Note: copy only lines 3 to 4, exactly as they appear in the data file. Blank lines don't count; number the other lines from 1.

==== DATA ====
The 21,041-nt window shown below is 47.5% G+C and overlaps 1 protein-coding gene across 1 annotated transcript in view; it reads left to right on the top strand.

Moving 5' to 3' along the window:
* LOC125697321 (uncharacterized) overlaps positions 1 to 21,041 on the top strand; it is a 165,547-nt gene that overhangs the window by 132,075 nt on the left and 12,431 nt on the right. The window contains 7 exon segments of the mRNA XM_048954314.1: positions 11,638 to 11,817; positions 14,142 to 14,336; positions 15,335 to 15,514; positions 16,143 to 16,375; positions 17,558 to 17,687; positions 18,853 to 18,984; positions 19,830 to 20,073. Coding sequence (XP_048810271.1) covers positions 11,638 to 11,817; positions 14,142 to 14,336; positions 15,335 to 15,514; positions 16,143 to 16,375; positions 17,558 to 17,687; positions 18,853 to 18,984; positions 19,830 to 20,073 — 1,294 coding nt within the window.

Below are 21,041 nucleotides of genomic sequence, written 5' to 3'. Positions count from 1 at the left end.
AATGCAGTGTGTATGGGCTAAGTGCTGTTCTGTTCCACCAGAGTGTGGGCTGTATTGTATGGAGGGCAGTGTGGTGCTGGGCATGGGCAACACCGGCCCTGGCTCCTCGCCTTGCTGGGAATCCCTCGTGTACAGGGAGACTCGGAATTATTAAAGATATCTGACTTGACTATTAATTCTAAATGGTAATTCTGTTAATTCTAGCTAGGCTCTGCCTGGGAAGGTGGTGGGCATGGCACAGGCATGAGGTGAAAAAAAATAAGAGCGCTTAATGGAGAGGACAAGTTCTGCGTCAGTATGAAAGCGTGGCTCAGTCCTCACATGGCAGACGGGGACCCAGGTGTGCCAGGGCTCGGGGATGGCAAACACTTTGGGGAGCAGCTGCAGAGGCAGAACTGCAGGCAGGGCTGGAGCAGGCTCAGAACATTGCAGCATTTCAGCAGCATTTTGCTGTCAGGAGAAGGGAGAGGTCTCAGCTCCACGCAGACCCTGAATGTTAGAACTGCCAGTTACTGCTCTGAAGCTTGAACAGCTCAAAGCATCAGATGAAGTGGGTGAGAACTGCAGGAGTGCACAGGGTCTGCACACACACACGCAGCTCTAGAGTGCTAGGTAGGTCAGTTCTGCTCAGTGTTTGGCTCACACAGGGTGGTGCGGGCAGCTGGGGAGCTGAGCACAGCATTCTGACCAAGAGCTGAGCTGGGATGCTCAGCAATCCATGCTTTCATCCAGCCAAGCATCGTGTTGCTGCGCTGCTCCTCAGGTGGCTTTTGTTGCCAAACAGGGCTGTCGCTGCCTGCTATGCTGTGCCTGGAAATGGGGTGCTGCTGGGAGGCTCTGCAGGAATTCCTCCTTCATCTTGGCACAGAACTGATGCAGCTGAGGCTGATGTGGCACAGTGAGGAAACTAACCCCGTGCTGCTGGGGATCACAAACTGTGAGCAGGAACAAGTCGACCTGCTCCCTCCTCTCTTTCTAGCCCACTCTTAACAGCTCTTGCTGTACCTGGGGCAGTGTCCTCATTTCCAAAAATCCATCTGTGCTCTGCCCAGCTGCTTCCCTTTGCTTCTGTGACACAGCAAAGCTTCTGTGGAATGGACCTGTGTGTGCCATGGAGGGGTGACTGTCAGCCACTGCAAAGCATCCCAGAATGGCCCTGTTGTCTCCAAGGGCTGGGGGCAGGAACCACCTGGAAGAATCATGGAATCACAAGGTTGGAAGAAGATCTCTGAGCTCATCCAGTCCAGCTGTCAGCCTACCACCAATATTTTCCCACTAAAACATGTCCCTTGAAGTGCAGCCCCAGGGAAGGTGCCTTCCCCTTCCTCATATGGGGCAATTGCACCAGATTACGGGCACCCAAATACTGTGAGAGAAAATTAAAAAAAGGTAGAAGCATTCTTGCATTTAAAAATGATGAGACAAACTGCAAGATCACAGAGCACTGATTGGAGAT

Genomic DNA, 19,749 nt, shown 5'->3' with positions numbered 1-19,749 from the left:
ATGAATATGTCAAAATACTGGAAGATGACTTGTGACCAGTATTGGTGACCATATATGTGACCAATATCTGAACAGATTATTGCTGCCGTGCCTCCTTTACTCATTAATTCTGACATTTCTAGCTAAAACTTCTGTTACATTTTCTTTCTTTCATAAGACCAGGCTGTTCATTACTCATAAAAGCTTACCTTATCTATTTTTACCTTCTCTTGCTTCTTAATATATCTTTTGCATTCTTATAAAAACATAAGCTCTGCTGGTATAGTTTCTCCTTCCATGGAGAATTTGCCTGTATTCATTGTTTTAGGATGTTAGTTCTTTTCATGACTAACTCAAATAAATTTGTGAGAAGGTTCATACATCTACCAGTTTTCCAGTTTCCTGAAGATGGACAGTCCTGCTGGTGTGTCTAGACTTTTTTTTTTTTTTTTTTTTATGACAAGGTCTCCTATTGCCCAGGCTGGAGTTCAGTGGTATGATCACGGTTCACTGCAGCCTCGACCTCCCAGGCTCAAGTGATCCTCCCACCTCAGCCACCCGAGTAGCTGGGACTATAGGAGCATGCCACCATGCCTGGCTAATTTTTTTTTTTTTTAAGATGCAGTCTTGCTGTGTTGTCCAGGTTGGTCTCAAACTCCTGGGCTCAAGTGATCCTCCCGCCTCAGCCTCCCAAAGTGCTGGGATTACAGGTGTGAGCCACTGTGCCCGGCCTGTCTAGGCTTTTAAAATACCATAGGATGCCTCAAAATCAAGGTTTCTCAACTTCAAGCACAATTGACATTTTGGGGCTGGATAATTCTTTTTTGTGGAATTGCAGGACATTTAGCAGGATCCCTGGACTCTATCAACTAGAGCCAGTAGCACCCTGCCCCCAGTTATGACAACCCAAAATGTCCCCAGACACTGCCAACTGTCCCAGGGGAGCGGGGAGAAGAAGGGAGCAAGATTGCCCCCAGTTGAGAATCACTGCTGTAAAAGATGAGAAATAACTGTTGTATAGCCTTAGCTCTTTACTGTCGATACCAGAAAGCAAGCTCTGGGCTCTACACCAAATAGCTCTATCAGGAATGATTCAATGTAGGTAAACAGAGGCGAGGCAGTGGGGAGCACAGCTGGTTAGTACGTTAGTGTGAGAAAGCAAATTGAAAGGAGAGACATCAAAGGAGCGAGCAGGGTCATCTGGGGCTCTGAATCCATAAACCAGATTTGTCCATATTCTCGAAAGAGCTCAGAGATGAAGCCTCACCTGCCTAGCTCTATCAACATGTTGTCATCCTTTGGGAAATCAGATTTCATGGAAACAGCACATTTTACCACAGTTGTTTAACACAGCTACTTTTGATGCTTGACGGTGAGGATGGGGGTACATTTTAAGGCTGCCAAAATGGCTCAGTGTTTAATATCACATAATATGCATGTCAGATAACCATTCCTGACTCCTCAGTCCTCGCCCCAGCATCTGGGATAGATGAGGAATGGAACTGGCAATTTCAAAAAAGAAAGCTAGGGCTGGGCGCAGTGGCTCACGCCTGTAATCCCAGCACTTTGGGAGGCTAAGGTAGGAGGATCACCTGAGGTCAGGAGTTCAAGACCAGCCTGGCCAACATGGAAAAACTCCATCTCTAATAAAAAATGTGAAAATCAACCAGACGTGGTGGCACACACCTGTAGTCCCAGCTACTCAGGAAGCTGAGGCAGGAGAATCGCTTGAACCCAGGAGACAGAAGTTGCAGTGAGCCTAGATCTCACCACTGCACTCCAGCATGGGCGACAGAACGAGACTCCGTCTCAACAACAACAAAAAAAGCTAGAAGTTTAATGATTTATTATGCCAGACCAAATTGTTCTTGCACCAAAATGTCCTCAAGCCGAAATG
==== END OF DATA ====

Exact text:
* LOC125697321 (uncharacterized) overlaps positions 1 to 21,041 on the top strand; it is a 165,547-nt gene that overhangs the window by 132,075 nt on the left and 12,431 nt on the right. The window contains 7 exon segments of the mRNA XM_048954314.1: positions 11,638 to 11,817; positions 14,142 to 14,336; positions 15,335 to 15,514; positions 16,143 to 16,375; positions 17,558 to 17,687; positions 18,853 to 18,984; positions 19,830 to 20,073. Coding sequence (XP_048810271.1) covers positions 11,638 to 11,817; positions 14,142 to 14,336; positions 15,335 to 15,514; positions 16,143 to 16,375; positions 17,558 to 17,687; positions 18,853 to 18,984; positions 19,830 to 20,073 — 1,294 coding nt within the window.

Below are 21,041 nucleotides of genomic sequence, written 5' to 3'. Positions count from 1 at the left end.